April 16, 2018 · OPINION
Winding country roads too dangerous for bicyclists
By Twila J. Adams
On Thursday April 5, at about 2:45 p.m., I was driving toward Warrenton on Wilson Road, commonly known as Old Waterloo Road for those who have lived here for many years.
There were two bicyclists heading in the same direction, riding side-by-side with absolutely no mind as to who was behind them. They were followed by two cars, two pickup trucks and school bus. Wilson is a rural road with many turns, hills with blind spots and a speed limit of 45 mph, all without a shoulder.
In the morning and late afternoon hours, the sun hits just right, causing a blinding effect for as many as five seconds. Wilson is not a road for bicyclists. It is a dangerous road, travelled by many motorized vehicles at higher rates of speed. Needless to say, this road has seen its share of accidents, some deadly.
These two bicyclists were dressed in all black, without reflective apparel, riding side-by-side. One bicyclist realized there was a line of traffic behind them and finally decided to ride in single file. Wilson Road is very busy at this time of day and very difficult to maneuver around bicyclists because there is a lot of oncoming traffic due to Fauquier High School recently letting out. What I find irritating is that bicyclists continue to ride on the road when they are fully aware of the oncoming traffic, a line of traffic behind them, and not pulling into a driveway to allow motorized vehicles to safely pass because they have “a right to be on the road.”
As bicyclists choose their mode of transportation, they should pay personal property tax, maintain vehicle registration (license plates) and inspections. Furthermore, bicyclists should be prohibited from roads that have a speed limit of 40 mph or greater for the overall safety of bicyclists and motorized vehicle drivers.
Do bicyclists honestly think that if they get hit they would be uninjured and simply walk away unharmed? I just don’t get it. I have driven on Wilson Road all my life and I have seen fatal vehicle accidents, injured and killed bicyclists, and speeding vehicles beyond one's imagination, yet bicyclists choose to ride on one of the most dangerous roads in the county. Unfortunately, bicyclists have a legal right to ride on Wilson and other roads, but doesn’t common sense tell you not to ride on dangerous roads?
It appears to me any bicyclist riding on Wilson Road has a death wish. This almost came true for one such bicyclist. As a courteous driver, I waited to pass a bicyclist on Wilson Road when it was safe for both the bicyclists and myself, giving them a large berth on all sides. As I began passing safely within the constraints of the law, one of the two bicyclists turned back to look at his partner and lost steady control of the bicycle. I was approaching nearly side-by-side with the bicyclist when the rider nearly lost all control of the bicycle, creating an extremely dangerous situation for both bicyclists and other motorized vehicles. The bicyclist’s choice to ride on a dangerous road and his inability to maintain full control places motorized vehicle drivers and bicyclists alike in a very dangerous situation.
Should an accident have happened, the bicyclist would have been at fault for failure to maintain control of his vehicle.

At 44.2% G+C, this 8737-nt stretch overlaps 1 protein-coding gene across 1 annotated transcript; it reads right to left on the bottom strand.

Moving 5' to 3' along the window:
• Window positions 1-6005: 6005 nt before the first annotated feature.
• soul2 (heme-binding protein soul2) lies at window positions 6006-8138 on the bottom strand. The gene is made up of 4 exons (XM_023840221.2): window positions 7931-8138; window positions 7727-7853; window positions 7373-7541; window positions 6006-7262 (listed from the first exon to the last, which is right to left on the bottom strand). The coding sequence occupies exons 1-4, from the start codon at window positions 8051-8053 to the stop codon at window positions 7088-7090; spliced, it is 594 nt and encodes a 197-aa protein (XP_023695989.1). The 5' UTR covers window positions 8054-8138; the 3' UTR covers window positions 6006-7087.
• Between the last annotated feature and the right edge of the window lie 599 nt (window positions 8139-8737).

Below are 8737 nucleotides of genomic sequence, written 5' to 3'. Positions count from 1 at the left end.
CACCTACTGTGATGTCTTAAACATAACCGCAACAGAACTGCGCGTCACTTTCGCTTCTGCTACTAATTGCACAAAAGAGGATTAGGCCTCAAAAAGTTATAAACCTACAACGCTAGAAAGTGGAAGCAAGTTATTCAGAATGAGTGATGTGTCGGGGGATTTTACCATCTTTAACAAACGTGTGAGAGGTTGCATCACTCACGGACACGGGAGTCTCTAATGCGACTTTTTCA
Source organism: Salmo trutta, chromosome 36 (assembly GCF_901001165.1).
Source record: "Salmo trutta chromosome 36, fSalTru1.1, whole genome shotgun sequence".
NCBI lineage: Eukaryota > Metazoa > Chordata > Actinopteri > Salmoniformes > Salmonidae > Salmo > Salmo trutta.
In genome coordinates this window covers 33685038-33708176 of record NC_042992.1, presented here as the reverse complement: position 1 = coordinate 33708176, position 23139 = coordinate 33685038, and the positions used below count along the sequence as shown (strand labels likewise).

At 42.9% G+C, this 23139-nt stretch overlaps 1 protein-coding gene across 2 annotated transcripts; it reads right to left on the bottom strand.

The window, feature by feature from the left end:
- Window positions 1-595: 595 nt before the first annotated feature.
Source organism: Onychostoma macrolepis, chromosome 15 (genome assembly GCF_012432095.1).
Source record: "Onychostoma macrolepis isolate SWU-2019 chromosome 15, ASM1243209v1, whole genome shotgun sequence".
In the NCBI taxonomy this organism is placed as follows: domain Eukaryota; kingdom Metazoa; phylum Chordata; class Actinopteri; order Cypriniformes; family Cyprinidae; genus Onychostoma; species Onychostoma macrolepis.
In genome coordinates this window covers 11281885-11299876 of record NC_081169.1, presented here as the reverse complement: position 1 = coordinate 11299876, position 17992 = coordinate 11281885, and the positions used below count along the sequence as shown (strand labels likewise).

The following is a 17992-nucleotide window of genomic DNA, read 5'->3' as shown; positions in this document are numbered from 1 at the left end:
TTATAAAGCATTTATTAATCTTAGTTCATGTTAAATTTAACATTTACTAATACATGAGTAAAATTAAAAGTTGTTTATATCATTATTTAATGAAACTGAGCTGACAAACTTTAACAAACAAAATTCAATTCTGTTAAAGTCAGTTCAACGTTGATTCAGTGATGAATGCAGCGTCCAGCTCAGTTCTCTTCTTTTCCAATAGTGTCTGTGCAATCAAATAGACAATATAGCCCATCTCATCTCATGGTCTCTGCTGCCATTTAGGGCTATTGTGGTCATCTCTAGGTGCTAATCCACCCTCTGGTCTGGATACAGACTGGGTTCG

But, that doesn’t remove the mental anguish drivers would deal with for the rest of their lives. Bicyclists should at least have the common decency to put safety for all before their right to joy ride on these type of dangerous roads.
Adults of age have the right to drink alcohol. Adults of age have the right to drive with a legal license, but drinking and driving don’t mix. Similarly, bicyclists are legal. Dangerous roads are legal to vehicles, but bicycles and dangerous roads don’t mix. Choose roads with less traffic; choose roads with shoulders, and choose roads under 40 mph. Don’t motorized vehicles get ticketed for going too slow? There is a reason for that, because it’s dangerous for vehicles that are maintaining the speed limit. And bicyclists can not maintain the posted speed limits on roads, especially on roads that are hilly, winding and with no shoulders.
If it takes me and hundreds of others that agree with me to approach the government to prohibit bicyclists from riding on Wilson and other roads with a posted 40 mph speed limit or greater, then that’s what I’ll do.
Bicyclists should stay on bike paths paid for with tax dollars so you they can have their joy rides. Bicyclists should ride where it is safe for them and others without an unnecessary risk of sending people to the hospital and the mortuary.
Tom LaHaye · April 25, 2018 at 11:17 am
So Twila J. Adams, was it you driving that white Isuzu Rodeo a few years back that just had to pass me as I was riding at the 25 MPH speed limit and crossing that little bridge between the WARF and Fauquier High? Did you notice the Lincoln Navigator coming in the other direction? I'll never understand how two SUVs and a bicycle fit on that bridge at the same time, but trust me, I was on the edge of the road!
Have you ever noticed the concrete curbs on that bridge that allow no escape route for a cyclist? Did you notice, 60 seconds later when I pulled up behind you at the light at Van Roijen and 215? I wanted to rap on your window and display some hand signals, but chose the high road.
Yes, there are too many ignorant cyclists on the road. There are also too many ignorant/impatient drivers. Pay attention out there, everyone.
nonewtaxes · April 19, 2018 at 10:11 pm
Shirley you can't be serious. If you are you have more than a bump on your head.
Please let me know on which point you are confused and I'll try to dumb it down enough for you to understand it.
Twilava · April 19, 2018 at 8:29 am
nonewtaxes: We are writing checks and you are DEAD. You make no sense with your comments. I think you have bumped your head. Seriously.
nonewtaxes · April 18, 2018 at 7:38 am
The two applicable rules, neither of which did you post are: